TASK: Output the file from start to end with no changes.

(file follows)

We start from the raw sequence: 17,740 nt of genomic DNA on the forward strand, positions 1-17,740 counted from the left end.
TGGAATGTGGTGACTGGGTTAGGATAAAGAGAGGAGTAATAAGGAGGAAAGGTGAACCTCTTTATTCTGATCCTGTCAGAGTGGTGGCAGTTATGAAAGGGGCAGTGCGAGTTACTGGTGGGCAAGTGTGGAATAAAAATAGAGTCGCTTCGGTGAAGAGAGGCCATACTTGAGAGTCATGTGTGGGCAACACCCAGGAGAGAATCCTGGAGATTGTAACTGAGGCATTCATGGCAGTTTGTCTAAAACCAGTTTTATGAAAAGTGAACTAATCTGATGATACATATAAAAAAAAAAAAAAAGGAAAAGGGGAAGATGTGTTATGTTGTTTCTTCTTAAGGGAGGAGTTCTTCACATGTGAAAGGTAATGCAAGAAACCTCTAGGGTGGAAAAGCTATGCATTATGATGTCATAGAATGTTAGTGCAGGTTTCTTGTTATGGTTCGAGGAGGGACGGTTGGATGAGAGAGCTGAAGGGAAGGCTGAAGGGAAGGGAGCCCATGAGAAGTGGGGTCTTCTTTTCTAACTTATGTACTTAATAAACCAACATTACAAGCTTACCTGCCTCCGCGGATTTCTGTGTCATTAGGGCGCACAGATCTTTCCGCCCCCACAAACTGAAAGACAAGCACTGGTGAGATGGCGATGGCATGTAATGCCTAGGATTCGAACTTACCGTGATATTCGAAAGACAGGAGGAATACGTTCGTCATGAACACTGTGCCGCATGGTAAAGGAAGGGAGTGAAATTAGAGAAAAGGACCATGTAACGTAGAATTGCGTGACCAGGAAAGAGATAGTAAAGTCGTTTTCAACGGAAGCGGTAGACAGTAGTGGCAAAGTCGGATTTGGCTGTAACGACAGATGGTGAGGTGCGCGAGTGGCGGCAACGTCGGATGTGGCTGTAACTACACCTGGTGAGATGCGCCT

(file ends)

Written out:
We start from the raw sequence: 17,740 nt of genomic DNA on the forward strand, positions 1-17,740 counted from the left end.
TGGAATGTGGTGACTGGGTTAGGATAAAGAGAGGAGTAATAAGGAGGAAAGGTGAACCTCTTTATTCTGATCCTGTCAGAGTGGTGGCAGTTATGAAAGGGGCAGTGCGAGTTACTGGTGGGCAAGTGTGGAATAAAAATAGAGTCGCTTCGGTGAAGAGAGGCCATACTTGAGAGTCATGTGTGGGCAACACCCAGGAGAGAATCCTGGAGATTGTAACTGAGGCATTCATGGCAGTTTGTCTAAAACCAGTTTTATGAAAAGTGAACTAATCTGATGATACATATAAAAAAAAAAAAAAAGGAAAAGGGGAAGATGTGTTATGTTGTTTCTTCTTAAGGGAGGAGTTCTTCACATGTGAAAGGTAATGCAAGAAACCTCTAGGGTGGAAAAGCTATGCATTATGATGTCATAGAATGTTAGTGCAGGTTTCTTGTTATGGTTCGAGGAGGGACGGTTGGATGAGAGAGCTGAAGGGAAGGCTGAAGGGAAGGGAGCCCATGAGAAGTGGGGTCTTCTTTTCTAACTTATGTACTTAATAAACCAACATTACAAGCTTACCTGCCTCCGCGGATTTCTGTGTCATTAGGGCGCACAGATCTTTCCGCCCCCACAAACTGAAAGACAAGCACTGGTGAGATGGCGATGGCATGTAATGCCTAGGATTCGAACTTACCGTGATATTCGAAAGACAGGAGGAATACGTTCGTCATGAACACTGTGCCGCATGGTAAAGGAAGGGAGTGAAATTAGAGAAAAGGACCATGTAACGTAGAATTGCGTGACCAGGAAAGAGATAGTAAAGTCGTTTTCAACGGAAGCGGTAGACAGTAGTGGCAAAGTCGGATTTGGCTGTAACGACAGATGGTGAGGTGCGCGAGTGGCGGCAACGTCGGATGTGGCTGTAACTACACCTGGTGAGATGCGCCT